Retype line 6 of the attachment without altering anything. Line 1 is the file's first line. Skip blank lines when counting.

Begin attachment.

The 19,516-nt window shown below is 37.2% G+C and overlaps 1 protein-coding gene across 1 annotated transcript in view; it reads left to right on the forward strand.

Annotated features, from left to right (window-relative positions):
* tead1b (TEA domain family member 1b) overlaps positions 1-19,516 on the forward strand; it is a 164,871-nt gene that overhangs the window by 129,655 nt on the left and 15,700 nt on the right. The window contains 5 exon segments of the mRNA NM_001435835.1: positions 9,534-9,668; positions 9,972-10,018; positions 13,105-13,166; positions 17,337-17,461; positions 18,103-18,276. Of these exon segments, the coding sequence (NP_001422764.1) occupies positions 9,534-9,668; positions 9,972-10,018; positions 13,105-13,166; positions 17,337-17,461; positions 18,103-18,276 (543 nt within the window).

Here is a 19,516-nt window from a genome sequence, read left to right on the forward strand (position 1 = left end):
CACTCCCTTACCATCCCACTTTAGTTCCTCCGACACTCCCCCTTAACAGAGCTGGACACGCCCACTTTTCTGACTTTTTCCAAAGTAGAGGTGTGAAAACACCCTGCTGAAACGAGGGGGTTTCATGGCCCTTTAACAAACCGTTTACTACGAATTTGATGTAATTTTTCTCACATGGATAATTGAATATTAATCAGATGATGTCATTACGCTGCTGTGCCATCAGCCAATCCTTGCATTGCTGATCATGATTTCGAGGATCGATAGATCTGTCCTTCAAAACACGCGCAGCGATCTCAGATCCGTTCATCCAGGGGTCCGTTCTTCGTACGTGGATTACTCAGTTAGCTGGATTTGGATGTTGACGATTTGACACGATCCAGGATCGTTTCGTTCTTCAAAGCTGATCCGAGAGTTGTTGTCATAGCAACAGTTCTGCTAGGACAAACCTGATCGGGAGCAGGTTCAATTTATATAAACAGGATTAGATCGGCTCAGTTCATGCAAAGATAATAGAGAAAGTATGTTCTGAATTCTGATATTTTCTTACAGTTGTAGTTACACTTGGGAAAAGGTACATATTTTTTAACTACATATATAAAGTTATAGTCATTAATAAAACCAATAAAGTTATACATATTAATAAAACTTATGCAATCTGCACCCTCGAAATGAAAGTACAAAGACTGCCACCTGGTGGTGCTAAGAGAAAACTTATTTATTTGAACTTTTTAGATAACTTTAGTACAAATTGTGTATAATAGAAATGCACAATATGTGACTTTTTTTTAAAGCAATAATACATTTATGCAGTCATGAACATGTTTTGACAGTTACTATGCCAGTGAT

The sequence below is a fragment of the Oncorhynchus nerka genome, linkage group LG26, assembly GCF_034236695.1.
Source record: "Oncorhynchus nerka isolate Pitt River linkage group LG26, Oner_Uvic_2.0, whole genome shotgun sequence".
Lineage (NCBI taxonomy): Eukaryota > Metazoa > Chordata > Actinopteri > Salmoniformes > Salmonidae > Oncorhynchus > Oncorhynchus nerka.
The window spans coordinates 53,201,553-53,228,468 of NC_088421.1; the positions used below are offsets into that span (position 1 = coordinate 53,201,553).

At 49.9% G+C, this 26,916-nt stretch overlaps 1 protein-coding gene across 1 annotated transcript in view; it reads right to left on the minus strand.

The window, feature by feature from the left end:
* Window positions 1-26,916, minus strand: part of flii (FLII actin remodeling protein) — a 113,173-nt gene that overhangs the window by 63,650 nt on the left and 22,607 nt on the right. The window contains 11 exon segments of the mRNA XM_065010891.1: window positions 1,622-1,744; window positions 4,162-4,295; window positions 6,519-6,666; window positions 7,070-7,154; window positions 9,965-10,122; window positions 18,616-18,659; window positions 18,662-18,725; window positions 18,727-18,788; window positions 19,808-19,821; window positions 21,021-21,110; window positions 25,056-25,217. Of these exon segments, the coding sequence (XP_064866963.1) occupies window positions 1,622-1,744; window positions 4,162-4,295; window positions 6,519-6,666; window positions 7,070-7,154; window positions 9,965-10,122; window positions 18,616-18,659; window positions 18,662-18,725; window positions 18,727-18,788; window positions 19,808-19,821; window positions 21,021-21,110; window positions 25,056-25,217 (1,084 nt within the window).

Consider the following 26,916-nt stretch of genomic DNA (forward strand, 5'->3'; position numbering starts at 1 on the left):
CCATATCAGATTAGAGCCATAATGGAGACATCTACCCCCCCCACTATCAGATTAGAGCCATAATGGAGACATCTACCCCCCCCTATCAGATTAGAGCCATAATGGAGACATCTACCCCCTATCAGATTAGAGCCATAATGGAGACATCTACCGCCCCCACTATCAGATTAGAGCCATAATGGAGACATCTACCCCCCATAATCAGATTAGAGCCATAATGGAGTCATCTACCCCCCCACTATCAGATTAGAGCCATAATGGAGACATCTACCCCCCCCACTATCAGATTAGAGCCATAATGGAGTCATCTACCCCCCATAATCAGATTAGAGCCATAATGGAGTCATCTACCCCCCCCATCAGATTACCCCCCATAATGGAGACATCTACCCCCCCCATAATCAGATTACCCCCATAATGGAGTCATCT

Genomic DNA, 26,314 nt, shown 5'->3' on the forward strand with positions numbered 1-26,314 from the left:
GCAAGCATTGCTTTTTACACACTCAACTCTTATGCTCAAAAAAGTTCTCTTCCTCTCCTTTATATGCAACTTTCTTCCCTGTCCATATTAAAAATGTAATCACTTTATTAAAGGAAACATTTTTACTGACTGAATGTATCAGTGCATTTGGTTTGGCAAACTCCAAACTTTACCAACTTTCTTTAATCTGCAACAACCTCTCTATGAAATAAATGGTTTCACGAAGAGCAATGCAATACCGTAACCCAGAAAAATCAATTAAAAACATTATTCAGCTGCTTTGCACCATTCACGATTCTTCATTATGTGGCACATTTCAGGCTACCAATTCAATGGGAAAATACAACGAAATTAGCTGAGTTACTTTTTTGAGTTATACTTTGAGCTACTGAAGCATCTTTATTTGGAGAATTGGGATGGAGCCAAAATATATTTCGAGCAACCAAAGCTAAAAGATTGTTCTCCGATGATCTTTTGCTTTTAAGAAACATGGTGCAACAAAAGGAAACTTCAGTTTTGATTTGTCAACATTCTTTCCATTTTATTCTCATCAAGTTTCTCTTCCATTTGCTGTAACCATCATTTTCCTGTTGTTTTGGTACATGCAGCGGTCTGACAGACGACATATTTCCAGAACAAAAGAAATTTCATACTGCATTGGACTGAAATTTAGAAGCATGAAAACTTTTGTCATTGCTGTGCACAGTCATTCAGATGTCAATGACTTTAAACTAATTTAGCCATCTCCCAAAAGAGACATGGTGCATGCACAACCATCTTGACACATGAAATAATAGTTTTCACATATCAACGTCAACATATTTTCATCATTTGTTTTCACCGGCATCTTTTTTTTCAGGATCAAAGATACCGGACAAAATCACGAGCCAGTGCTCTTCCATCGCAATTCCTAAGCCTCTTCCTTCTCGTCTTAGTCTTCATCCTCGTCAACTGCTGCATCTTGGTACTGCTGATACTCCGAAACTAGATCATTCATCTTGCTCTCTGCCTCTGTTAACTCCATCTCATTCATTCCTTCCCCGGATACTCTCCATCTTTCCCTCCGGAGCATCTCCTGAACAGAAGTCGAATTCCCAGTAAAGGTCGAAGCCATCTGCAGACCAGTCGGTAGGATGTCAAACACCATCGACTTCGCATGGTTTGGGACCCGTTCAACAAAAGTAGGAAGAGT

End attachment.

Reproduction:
The sequence below is a fragment of the Oncorhynchus nerka genome, linkage group LG26, assembly GCF_034236695.1.